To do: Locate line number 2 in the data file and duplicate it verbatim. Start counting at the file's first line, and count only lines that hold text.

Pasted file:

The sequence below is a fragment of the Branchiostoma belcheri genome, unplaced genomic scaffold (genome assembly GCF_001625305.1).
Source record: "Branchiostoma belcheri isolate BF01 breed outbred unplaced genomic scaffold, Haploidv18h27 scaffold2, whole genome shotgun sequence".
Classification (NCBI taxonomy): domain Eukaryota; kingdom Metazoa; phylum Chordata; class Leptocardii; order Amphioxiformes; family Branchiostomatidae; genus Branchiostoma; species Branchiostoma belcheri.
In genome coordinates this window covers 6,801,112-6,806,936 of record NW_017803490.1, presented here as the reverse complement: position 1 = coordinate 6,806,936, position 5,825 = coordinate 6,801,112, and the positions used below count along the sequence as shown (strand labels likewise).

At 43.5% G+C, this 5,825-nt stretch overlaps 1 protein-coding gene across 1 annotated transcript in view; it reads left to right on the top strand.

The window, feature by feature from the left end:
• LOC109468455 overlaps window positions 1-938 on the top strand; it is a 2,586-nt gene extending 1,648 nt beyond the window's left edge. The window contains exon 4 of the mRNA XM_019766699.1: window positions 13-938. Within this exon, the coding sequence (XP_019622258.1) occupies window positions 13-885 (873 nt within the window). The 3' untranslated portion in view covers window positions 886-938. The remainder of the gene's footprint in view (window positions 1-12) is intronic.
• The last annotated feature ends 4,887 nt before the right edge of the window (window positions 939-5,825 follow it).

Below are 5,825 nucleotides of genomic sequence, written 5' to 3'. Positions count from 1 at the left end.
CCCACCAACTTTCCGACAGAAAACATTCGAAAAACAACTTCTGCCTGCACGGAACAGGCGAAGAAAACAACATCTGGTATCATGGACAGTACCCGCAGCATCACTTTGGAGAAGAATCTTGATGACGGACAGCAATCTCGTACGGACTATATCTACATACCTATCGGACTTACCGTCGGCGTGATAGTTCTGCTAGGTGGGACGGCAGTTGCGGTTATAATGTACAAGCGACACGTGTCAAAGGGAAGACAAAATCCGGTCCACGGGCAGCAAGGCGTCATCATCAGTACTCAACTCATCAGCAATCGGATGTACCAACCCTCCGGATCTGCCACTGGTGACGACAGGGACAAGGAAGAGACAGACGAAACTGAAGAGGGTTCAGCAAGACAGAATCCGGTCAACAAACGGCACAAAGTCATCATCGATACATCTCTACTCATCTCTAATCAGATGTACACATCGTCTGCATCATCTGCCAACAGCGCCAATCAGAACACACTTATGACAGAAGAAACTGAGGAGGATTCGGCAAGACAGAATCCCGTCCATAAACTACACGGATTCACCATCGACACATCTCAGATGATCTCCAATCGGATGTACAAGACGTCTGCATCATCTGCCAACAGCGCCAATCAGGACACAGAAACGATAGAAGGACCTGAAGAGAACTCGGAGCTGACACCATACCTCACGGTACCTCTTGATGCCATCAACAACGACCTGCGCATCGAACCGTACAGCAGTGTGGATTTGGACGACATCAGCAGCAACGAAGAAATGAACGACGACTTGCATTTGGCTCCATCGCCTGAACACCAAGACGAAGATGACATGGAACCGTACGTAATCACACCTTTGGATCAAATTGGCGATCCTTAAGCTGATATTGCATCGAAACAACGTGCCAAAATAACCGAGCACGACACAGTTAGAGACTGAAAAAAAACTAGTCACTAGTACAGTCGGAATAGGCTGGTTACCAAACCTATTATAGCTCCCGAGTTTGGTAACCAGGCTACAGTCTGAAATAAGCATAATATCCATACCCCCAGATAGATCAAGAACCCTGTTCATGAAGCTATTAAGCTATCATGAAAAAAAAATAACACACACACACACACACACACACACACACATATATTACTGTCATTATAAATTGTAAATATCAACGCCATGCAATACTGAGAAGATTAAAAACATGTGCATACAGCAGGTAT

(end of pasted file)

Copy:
Source record: "Branchiostoma belcheri isolate BF01 breed outbred unplaced genomic scaffold, Haploidv18h27 scaffold2, whole genome shotgun sequence".